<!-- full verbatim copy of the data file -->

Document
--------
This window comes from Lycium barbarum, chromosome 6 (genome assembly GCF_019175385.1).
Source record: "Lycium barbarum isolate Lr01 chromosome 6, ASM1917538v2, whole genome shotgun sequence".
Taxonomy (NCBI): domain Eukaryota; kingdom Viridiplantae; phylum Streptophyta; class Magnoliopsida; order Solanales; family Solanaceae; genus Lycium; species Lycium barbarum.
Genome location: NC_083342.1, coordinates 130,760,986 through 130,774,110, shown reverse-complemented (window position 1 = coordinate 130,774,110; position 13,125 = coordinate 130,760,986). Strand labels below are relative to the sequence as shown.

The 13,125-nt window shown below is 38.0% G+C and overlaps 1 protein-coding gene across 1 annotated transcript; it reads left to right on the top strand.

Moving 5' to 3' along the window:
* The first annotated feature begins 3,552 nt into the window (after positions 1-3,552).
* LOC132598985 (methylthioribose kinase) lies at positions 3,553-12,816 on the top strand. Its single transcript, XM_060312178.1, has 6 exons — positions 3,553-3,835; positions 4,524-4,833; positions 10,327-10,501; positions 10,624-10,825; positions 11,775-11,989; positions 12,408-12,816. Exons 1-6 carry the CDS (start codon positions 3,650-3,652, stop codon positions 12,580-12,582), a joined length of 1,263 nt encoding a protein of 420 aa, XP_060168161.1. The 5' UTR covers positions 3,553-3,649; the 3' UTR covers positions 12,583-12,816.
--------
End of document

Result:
This window comes from Lycium barbarum, chromosome 6 (genome assembly GCF_019175385.1).
Source record: "Lycium barbarum isolate Lr01 chromosome 6, ASM1917538v2, whole genome shotgun sequence".
Taxonomy (NCBI): domain Eukaryota; kingdom Viridiplantae; phylum Streptophyta; class Magnoliopsida; order Solanales; family Solanaceae; genus Lycium; species Lycium barbarum.
Genome location: NC_083342.1, coordinates 130,760,986 through 130,774,110, shown reverse-complemented (window position 1 = coordinate 130,774,110; position 13,125 = coordinate 130,760,986). Strand labels below are relative to the sequence as shown.

The 13,125-nt window shown below is 38.0% G+C and overlaps 1 protein-coding gene across 1 annotated transcript; it reads left to right on the top strand.

Moving 5' to 3' along the window:
* The first annotated feature begins 3,552 nt into the window (after positions 1-3,552).
* LOC132598985 (methylthioribose kinase) lies at positions 3,553-12,816 on the top strand. Its single transcript, XM_060312178.1, has 6 exons — positions 3,553-3,835; positions 4,524-4,833; positions 10,327-10,501; positions 10,624-10,825; positions 11,775-11,989; positions 12,408-12,816. Exons 1-6 carry the CDS (start codon positions 3,650-3,652, stop codon positions 12,580-12,582), a joined length of 1,263 nt encoding a protein of 420 aa, XP_060168161.1. The 5' UTR covers positions 3,553-3,649; the 3' UTR covers positions 12,583-12,816.